Taking in the pristine ski runs, spectacular lakeside scenery and buzzing après-ski scene of St. Moritz is enough to brighten anyone’s mood. But for Alexandre Fauvet, who is not only a fanatical skier but also CEO of heritage skiwear label Fusalp, it’s a scene that truly gladdens the heart. “Seeing St. Moritz so alive again is fantastic,” he says. And he doesn’t mean just for business at his boutique on Via Serlas, opposite Badrutt’s Palace Hotel, in the Swiss mountain resort. “Recent times have made us realise how important it is to be in nature,” he adds. “To relax, and to do the things that we’re passionate about.”
Even in recent times, the Fusalp team has continued to look to the future. “We stayed positive,” he beams. “We knew we’d come back better than ever.” Fauvet has overseen a hugely successful refocus into ready-to-wear, opened a cutting-edge garment technology laboratory at its Annecy headquarters in France, and spent time delving into the company’s archives to produce a stylish coffee-table tome that celebrates the company’s 70th anniversary in 2022.
The book, The Joy of Movement by Mohamed El Khatib, tells the tale of Fusalp’s history and heritage through archive imagery (“even though the styling is dated, the pieces actually still look super inspiring and modern today,” says Fauvet); old advertisements and interviews with employees; and elite athletes the company has partnered with over the years. And – spoiler alert – the story is a compelling one.
Iconic and innovative
Fusalp was founded in 1952 in the heart of the French Alps, by two tailors, both keen skiers, who wanted to fuse sartorial cuts with high-performance fabrics and a sleek, streamline design. Innovation was key to the company’s success: in the ‘60s it invented the first stirrup ski pant, and by the ‘70s the company’s skiwear had become the gold standard for competitors and the go-to brand for affluent skiers in Europe’s smartest resorts.
However, by 2013 the brand had passed through several ownerships and was surviving on its former reputation, which the Lacoste family set to restore when it purchased a majority stake. It appointed Fauvet, formerly executive vice president at Lacoste, as CEO, and Mathilde Lacoste, the long-time Lacoste designer, as creative director. “We’ve worked together so long we feel like family,” says Fauvet.
The turnaround of the brand has been remarkable. Today, sales have more than doubled over the 2021-22 winter season – and the company has a series of collaborations in 2022, which follow on from the two ready-to-wear capsule collections produced with the French high-fashion house Chlóe. “We’re bolder about getting out of our comfort zone,” says Fauvet. “Fashion collaborations allow us to explore style in a really uncompromising way.”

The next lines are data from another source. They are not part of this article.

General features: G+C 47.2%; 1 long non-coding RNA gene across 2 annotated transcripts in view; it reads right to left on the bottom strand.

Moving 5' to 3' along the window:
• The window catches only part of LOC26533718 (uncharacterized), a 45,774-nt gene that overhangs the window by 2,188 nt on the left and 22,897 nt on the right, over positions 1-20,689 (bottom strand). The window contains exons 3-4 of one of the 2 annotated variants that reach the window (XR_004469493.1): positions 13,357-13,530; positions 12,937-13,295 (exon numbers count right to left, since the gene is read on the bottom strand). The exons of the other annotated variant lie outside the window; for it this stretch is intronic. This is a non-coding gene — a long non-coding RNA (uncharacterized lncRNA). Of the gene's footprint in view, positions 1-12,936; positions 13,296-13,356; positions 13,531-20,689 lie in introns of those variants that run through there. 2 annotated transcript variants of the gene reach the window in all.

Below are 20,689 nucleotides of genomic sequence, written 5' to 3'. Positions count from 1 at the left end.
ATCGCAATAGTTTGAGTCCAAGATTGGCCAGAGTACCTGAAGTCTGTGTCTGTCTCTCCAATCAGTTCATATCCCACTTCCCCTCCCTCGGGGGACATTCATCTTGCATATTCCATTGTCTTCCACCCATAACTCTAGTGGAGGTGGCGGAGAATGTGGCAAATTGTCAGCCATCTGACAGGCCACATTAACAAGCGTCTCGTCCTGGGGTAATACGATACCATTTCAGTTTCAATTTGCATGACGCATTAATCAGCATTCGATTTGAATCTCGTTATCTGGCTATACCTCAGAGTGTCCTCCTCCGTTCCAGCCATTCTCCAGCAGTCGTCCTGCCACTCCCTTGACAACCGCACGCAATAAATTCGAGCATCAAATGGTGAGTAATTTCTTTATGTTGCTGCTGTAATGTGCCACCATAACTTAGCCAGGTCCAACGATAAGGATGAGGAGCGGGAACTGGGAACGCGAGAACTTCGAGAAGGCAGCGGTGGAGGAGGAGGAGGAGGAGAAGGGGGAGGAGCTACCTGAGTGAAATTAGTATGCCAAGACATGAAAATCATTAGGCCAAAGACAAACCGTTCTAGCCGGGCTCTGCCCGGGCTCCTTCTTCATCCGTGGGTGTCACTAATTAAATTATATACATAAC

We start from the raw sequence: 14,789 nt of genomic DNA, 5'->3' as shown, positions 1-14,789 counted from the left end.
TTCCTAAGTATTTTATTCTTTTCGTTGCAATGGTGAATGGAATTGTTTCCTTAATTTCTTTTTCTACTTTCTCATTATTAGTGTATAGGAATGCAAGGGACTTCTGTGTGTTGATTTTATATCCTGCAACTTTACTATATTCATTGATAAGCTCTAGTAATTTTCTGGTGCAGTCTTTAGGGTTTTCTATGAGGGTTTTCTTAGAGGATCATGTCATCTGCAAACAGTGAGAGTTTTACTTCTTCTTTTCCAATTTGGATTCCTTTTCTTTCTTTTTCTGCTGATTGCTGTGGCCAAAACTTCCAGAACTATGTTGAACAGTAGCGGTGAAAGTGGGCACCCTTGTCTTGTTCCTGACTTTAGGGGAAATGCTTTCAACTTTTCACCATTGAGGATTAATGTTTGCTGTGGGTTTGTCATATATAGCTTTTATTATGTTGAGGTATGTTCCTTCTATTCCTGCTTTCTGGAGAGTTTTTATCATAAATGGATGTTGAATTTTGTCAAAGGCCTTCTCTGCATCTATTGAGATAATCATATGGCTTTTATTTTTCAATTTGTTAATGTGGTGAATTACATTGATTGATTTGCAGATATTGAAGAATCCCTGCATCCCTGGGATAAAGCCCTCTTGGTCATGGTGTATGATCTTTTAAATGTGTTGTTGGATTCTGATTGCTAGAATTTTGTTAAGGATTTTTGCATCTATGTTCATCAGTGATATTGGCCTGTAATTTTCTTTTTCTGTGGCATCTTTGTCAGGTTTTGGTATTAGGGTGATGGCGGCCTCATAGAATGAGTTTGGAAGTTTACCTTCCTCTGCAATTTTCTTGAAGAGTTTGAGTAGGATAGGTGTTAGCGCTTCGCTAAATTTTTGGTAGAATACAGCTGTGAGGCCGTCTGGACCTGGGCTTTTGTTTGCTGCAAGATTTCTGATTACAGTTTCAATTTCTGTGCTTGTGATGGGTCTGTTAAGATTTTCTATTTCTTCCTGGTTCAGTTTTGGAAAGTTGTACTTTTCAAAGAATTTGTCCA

Fusalp’s modus operandi has always been to balance of-the-moment style with a timelessness. Take young Nordic ski-racer Kaspar Kindem, who still sports his grandfather’s Fusalp jacket from the 1970s. “We hear lots of stories like that,” says Fauvet. “Our customers keep sending their really old Fusalp garments back to us for repair so they can continue to wear them. It says a lot about how beautifully they are made.” The company is so committed to ensuring the longevity of its clothes – and so confident in its quality standards – it now provide a five-year warranty on new items and a lifetime of repair.
The company’s design ethos, he says, can be summed up as “beau and bon”: beautiful and good, by which he means ultra-functional. So, a women’s jacket in the spring collection, for example, has a sleek, figure-hugging cut made possible by an innovative material just a few centimetres thick. It has been tested to withstand temperatures as cold as -10° Celsius (14° Fahrenheit) and offers the same protection as a bulky padded coat. “And that’s only the beginning,” he adds. “The next thing we’re working on is outerwear that automatically thermoregulates, using Bluetooth, to adjust to the temperature outside.”
Supporting elite skiers
Fusalp’s partnership with word-class skiers is another element that the team was keen to resurrect. In 2019, the company launched its Young Champions programme, which supports young athletes through master classes and mentoring with existing Fusalp ambassadors, such as former Olympic gold medallist Antoine Dénériaz. The athletes also test out new products and provide feedback. “They shape us and push us to always do better,” says Fauvet.
Fusalp recently became official kit suppliers to the British Alpine and Para-Alpine ski teams. “Watching Dave Ryding win Britain’s first alpine skiing World Cup gold medal in Kitzbühel in January was unbelievably exciting,” says Fauvet. “It makes us wonder what he can achieve at the Beijing 2022 Olympics.” It was a proud moment too. “At the start of the season Dave and the rest of the team told us how much they loved the feeling of wearing our ski suits,” he adds. “That they made them feel more confident. It’s just a small thing. But we all know that skiing is a sport where confidence is everything.”
Lindsay Macpherson is a UK-based freelance fashion writer and the Fashion Features Editor at Harrods Magazine. For more information on Fusalp, visit fusalp.com